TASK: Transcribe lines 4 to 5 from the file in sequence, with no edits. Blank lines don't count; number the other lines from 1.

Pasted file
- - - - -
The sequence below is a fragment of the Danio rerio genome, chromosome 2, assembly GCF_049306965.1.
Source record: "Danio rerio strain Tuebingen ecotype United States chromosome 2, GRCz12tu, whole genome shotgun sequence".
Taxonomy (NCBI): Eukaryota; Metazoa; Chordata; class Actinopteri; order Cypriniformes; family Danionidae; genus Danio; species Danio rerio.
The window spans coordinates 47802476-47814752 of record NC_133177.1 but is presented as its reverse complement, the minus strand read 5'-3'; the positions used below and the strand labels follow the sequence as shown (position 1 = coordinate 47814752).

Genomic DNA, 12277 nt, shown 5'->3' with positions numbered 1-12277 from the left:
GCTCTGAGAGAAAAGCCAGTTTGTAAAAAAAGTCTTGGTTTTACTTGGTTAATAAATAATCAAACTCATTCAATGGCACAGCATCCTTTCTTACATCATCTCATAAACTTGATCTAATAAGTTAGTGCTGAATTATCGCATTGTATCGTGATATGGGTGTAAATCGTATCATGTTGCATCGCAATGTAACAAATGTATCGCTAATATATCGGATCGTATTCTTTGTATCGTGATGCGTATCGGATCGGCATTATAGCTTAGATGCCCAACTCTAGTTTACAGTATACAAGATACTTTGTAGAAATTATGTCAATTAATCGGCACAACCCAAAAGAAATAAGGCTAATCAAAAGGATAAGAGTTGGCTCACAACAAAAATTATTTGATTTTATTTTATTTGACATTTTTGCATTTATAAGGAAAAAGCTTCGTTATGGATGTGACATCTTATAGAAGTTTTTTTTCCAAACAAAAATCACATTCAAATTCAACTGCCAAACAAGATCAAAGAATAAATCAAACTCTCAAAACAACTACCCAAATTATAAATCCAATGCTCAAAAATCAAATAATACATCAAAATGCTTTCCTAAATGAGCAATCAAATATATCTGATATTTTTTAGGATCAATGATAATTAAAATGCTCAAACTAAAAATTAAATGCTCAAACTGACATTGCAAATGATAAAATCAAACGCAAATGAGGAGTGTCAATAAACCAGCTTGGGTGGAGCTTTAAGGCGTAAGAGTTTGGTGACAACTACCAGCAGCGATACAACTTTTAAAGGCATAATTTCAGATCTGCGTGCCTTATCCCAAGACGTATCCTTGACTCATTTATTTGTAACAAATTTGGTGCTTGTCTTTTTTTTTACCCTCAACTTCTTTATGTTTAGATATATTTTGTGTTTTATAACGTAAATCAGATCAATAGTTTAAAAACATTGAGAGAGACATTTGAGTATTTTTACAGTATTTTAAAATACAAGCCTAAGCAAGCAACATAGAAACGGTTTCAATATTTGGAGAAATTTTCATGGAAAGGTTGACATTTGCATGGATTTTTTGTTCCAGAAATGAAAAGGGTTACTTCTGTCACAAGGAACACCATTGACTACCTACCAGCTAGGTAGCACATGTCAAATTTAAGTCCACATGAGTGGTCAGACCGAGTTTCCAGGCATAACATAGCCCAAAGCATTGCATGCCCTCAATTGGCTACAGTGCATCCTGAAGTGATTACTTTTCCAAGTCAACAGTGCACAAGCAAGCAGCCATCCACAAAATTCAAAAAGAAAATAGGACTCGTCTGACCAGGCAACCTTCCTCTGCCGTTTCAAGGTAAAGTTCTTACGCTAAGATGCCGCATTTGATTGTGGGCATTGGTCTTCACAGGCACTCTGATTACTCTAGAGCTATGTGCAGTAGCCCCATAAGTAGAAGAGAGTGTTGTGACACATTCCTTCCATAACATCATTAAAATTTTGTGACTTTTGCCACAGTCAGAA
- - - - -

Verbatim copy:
The window spans coordinates 47802476-47814752 of record NC_133177.1 but is presented as its reverse complement, the minus strand read 5'-3'; the positions used below and the strand labels follow the sequence as shown (position 1 = coordinate 47814752).

Genomic DNA, 12277 nt, shown 5'->3' with positions numbered 1-12277 from the left: